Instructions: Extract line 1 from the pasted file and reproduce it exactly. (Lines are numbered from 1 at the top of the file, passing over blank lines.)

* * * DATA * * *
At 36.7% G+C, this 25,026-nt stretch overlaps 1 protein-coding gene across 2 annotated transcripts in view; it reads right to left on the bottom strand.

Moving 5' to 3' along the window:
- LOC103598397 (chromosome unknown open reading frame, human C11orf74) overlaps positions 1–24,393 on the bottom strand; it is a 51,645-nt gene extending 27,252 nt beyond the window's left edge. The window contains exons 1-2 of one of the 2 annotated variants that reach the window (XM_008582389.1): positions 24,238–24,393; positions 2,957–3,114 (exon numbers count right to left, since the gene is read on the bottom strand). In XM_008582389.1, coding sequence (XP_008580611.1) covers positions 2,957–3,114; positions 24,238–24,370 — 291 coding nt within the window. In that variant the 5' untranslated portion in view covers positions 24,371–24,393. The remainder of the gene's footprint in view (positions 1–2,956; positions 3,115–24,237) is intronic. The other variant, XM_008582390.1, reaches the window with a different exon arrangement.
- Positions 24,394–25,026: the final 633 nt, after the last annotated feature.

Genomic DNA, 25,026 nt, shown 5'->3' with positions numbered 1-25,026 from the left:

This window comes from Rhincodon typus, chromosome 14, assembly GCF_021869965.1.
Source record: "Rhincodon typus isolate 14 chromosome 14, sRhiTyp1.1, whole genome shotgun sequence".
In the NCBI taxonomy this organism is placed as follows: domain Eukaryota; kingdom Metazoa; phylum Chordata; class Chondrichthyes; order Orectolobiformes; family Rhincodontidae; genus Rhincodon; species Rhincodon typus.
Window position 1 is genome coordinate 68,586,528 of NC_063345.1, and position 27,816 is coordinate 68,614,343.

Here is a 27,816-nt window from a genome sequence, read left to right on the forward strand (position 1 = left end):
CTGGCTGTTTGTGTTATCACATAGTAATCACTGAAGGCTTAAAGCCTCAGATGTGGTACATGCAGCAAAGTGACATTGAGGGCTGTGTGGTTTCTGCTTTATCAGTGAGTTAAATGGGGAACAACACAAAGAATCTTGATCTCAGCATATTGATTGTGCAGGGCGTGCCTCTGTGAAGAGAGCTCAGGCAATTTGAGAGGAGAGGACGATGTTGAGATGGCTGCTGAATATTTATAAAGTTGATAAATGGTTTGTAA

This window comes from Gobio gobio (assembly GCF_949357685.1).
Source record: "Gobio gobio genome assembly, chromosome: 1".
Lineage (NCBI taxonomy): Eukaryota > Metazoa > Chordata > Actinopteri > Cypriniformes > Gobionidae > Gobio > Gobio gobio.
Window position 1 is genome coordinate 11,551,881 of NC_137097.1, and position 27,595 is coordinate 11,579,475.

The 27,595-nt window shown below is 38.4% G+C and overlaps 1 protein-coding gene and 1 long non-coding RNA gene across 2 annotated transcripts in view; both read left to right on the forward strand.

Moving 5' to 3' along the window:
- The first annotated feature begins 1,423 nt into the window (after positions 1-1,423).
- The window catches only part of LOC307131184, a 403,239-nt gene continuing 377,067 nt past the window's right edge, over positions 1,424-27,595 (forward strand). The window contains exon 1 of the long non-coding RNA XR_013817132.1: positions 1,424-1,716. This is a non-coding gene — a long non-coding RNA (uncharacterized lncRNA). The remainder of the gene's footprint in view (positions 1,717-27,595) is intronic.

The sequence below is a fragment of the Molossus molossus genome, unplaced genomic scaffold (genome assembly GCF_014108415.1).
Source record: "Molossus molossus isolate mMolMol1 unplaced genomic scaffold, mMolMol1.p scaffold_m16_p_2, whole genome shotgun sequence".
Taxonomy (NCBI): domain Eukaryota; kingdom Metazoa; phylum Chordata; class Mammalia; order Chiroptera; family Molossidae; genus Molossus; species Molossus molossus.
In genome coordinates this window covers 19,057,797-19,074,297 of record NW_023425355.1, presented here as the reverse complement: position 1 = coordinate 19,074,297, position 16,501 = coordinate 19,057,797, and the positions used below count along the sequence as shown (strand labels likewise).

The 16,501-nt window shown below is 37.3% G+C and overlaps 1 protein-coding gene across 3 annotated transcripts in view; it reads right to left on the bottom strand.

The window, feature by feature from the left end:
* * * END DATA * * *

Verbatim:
At 36.7% G+C, this 25,026-nt stretch overlaps 1 protein-coding gene across 2 annotated transcripts in view; it reads right to left on the bottom strand.